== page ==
Monkey experiment reveals key to a brain that could be useful for space travel

For humans to always be out among the stars, we’re going to have to solve some huge logistical problems.

Not least of which is the travel time involved. Space is so big, and human technology so limited, that the time it takes to travel to another star is a huge barrier.

For example, it would take the Voyager 1 probe 73,000 years to reach Proxima Centauri, the closest star to the Sun, at its current speed.

Voyager was launched more than 40 years ago, and modern spacecraft are expected to move faster; However, the journey would take thousands of years with our current technology.

One potential solution is generation ships, which would see multiple generations of space travelers live and die before reaching the final destination. Another would be artificial hibernation, if it could be implemented successfully.

This is what scientists from the Shenzhen Institute of Advanced Technology (SIAT) of the Chinese Academy of Sciences have begun; Not in humans, but in monkeys, by chemically causing a state of hypothermia.

“Here, we show that activation of a subpopulation of neurons in the preoptic area (POA) by a chemogenetic strategy reliably induces hypothermia in anesthetized and freely moving macaques,” the researchers wrote in their paper.

“Altogether, our findings demonstrate the central regulation of body temperature in primates and pave the way for future application in clinical practice.”

Hibernation and its lesser comatose state, hibernation, are physiological states that allow animals to withstand adverse conditions, such as extreme cold and low oxygen.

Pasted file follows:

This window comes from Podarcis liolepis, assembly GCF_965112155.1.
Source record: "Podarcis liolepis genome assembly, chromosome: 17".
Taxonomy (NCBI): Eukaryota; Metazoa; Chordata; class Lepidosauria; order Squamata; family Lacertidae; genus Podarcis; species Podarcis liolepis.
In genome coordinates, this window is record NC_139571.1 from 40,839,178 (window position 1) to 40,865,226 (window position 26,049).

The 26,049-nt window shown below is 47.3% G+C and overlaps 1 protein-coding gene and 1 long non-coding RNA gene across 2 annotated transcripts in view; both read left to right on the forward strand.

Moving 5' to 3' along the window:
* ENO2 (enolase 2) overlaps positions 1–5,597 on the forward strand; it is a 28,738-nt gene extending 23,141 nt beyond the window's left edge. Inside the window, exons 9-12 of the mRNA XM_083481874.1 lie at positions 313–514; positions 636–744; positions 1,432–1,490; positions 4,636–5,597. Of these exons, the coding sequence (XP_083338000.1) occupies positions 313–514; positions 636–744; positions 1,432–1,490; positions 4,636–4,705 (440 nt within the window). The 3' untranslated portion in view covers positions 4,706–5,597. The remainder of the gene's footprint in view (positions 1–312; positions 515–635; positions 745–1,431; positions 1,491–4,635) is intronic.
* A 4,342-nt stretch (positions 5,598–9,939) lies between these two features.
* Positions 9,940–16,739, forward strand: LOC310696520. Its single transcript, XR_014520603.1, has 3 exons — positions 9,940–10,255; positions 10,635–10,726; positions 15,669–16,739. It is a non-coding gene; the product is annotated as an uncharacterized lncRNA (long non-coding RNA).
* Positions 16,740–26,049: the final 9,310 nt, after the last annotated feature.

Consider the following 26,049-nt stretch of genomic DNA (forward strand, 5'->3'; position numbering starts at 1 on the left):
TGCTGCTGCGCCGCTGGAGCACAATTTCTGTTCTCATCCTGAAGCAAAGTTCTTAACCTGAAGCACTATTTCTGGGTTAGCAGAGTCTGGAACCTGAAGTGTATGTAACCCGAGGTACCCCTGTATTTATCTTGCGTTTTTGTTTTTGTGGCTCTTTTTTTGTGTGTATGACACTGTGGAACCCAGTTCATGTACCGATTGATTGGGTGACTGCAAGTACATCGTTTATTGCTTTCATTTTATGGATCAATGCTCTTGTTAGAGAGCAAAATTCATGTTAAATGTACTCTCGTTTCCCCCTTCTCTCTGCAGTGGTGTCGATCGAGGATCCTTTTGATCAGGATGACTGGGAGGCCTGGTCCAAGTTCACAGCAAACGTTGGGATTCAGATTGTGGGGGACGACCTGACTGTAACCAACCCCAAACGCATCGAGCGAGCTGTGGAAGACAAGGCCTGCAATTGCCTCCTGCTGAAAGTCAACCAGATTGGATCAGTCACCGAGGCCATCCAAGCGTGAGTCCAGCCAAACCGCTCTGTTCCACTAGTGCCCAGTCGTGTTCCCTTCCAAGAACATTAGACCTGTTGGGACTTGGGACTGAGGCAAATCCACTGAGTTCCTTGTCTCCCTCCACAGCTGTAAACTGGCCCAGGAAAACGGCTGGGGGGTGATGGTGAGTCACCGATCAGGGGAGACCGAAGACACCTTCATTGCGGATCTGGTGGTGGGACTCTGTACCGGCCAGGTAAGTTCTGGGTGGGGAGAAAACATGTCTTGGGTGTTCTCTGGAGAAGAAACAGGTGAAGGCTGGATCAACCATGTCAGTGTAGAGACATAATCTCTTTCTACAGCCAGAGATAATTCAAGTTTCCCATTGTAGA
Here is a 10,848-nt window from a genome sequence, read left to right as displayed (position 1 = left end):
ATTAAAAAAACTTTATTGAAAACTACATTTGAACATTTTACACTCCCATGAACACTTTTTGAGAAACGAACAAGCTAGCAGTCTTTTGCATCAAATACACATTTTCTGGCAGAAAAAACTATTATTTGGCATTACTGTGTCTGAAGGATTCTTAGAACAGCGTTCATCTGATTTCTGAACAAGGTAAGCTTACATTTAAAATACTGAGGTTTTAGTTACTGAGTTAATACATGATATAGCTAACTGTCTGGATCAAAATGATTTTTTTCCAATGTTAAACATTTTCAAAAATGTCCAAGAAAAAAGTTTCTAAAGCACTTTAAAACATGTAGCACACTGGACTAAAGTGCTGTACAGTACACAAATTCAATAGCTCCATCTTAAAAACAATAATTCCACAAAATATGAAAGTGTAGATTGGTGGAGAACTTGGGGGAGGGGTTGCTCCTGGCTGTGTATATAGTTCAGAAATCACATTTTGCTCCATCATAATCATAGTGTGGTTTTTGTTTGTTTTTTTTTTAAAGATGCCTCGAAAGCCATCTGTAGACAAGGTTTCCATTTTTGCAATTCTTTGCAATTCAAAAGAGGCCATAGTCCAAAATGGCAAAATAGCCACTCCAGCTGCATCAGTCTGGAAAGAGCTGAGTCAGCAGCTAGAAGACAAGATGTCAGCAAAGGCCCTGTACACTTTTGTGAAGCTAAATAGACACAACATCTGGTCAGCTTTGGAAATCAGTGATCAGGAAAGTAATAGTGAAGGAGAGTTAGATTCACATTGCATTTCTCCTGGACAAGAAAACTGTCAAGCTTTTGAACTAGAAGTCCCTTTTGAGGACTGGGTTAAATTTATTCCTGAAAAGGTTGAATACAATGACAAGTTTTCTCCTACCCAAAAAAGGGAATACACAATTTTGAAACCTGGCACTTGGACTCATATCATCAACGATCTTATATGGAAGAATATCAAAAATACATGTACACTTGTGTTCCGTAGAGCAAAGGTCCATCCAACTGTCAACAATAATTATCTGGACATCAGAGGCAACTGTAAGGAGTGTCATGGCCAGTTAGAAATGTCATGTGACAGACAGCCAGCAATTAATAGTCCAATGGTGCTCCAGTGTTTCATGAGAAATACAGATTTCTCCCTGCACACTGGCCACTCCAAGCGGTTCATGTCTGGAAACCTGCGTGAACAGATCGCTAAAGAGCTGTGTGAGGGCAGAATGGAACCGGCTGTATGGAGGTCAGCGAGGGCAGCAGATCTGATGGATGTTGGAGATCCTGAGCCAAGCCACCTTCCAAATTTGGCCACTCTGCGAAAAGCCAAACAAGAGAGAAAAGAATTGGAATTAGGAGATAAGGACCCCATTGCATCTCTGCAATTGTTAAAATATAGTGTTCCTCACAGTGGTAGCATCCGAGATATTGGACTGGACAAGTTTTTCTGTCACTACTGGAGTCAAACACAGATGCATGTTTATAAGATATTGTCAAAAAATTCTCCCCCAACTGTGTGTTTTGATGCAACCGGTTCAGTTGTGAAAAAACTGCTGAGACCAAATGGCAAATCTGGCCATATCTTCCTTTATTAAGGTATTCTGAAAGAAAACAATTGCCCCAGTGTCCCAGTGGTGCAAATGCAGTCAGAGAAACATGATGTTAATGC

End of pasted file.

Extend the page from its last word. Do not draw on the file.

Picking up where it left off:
Body temperature drops, and metabolism slows to a crawl, keeping the body in ‘preserve bone’ mode – the bare minimum for survival while preventing atrophy.

This can be found in many animals, including warm-blooded mammals, but very few primates. Neuroscientists Wang Hong and Dai Ji of SIAT wanted to see if they could induce a hypometabolic state, or even hibernation, in primates by chemically manipulating neurons in the hypothalamus responsible for sleep and thermoregulatory processes—preoperative neurons.

The research was carried out on three male monkeys that ate crabs (Macaque footnote). In both narcotic and non-narcotic conditions, the researchers applied drugs designed to activate specific altered receptors in the brain, known as Designer Receptors Activated Exclusively by Designer Drugs, or DREADDs.

The scientists then studied the results using functional magnetic resonance imaging, behavioral changes, and physiological and biochemical changes.

Illustration showing the role preoperative neurons play in hypothermia. (Seat)

“To investigate the brain-level network as a result of preoperative area (POA) activation, we performed fMRI scans and identified multiple regions involved in thermoregulation and internalization,” says Day.

“This is the first fMRI study to investigate brain-level functional connections revealed by chemical activation.”

The researchers found that a synthetic drug called Clozapine N-oxide (CNO) reliably caused hypothermia in both anesthetized and alert states in macaques.

However, in anesthetized monkeys, CNO-induced hypothermia resulted in a decrease in core body temperature, which prevented external heating. The researchers say this illustrates the critical role that POA neurons play in key thermoregulation.

The researchers recorded behavioral changes in the awake monkeys and compared them to those of hypothermic mice. Normally, mice reduce their activity, and their heart rate drops in an effort to conserve heat.

By contrast, the monkeys showed an increase in heart rate and activity level and, in addition, began to shiver. This indicates that thermoregulation in primates is more complex than in mice. Hibernation in humans (if it is possible at all) would need to take this into account.

“This work provides the first successful demonstration of hypothermia in a primate based on manipulation of target neurons,” says Wang.

“With the growing passion for human spaceflight, this hypothermic monkey model is a significant milestone on the long road toward artificial hibernation.”

Research published in innovation.

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